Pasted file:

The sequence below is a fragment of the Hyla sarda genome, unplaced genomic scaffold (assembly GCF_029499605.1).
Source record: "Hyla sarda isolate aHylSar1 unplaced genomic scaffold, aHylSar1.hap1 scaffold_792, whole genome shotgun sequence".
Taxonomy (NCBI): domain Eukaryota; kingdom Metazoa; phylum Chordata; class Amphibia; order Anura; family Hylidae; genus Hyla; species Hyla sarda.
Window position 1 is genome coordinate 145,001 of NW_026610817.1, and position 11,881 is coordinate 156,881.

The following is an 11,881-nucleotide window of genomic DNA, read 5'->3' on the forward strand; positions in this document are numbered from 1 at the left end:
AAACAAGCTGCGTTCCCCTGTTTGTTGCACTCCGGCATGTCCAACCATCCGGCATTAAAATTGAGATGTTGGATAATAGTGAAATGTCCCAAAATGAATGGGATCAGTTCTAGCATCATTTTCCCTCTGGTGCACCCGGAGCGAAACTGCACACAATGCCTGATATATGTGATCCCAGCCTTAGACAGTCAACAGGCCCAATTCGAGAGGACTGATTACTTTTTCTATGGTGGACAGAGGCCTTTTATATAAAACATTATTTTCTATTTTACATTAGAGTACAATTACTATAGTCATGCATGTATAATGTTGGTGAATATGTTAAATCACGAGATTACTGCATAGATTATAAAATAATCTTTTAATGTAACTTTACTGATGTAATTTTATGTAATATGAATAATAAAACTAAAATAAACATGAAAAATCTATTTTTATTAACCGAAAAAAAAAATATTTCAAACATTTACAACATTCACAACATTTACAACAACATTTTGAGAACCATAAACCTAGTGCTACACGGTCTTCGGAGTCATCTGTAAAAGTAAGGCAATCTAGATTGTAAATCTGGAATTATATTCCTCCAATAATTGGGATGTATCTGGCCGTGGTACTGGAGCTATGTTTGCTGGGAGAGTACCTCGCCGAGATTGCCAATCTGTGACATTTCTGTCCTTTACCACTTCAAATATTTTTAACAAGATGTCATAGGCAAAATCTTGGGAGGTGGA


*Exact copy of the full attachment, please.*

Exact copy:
The sequence below is a fragment of the Hyla sarda genome, unplaced genomic scaffold (assembly GCF_029499605.1).
Source record: "Hyla sarda isolate aHylSar1 unplaced genomic scaffold, aHylSar1.hap1 scaffold_792, whole genome shotgun sequence".
Taxonomy (NCBI): domain Eukaryota; kingdom Metazoa; phylum Chordata; class Amphibia; order Anura; family Hylidae; genus Hyla; species Hyla sarda.
Window position 1 is genome coordinate 145,001 of NW_026610817.1, and position 11,881 is coordinate 156,881.

The following is an 11,881-nucleotide window of genomic DNA, read 5'->3' on the forward strand; positions in this document are numbered from 1 at the left end:
AAACAAGCTGCGTTCCCCTGTTTGTTGCACTCCGGCATGTCCAACCATCCGGCATTAAAATTGAGATGTTGGATAATAGTGAAATGTCCCAAAATGAATGGGATCAGTTCTAGCATCATTTTCCCTCTGGTGCACCCGGAGCGAAACTGCACACAATGCCTGATATATGTGATCCCAGCCTTAGACAGTCAACAGGCCCAATTCGAGAGGACTGATTACTTTTTCTATGGTGGACAGAGGCCTTTTATATAAAACATTATTTTCTATTTTACATTAGAGTACAATTACTATAGTCATGCATGTATAATGTTGGTGAATATGTTAAATCACGAGATTACTGCATAGATTATAAAATAATCTTTTAATGTAACTTTACTGATGTAATTTTATGTAATATGAATAATAAAACTAAAATAAACATGAAAAATCTATTTTTATTAACCGAAAAAAAAAATATTTCAAACATTTACAACATTCACAACATTTACAACAACATTTTGAGAACCATAAACCTAGTGCTACACGGTCTTCGGAGTCATCTGTAAAAGTAAGGCAATCTAGATTGTAAATCTGGAATTATATTCCTCCAATAATTGGGATGTATCTGGCCGTGGTACTGGAGCTATGTTTGCTGGGAGAGTACCTCGCCGAGATTGCCAATCTGTGACATTTCTGTCCTTTACCACTTCAAATATTTTTAACAAGATGTCATAGGCAAAATCTTGGGAGGTGGA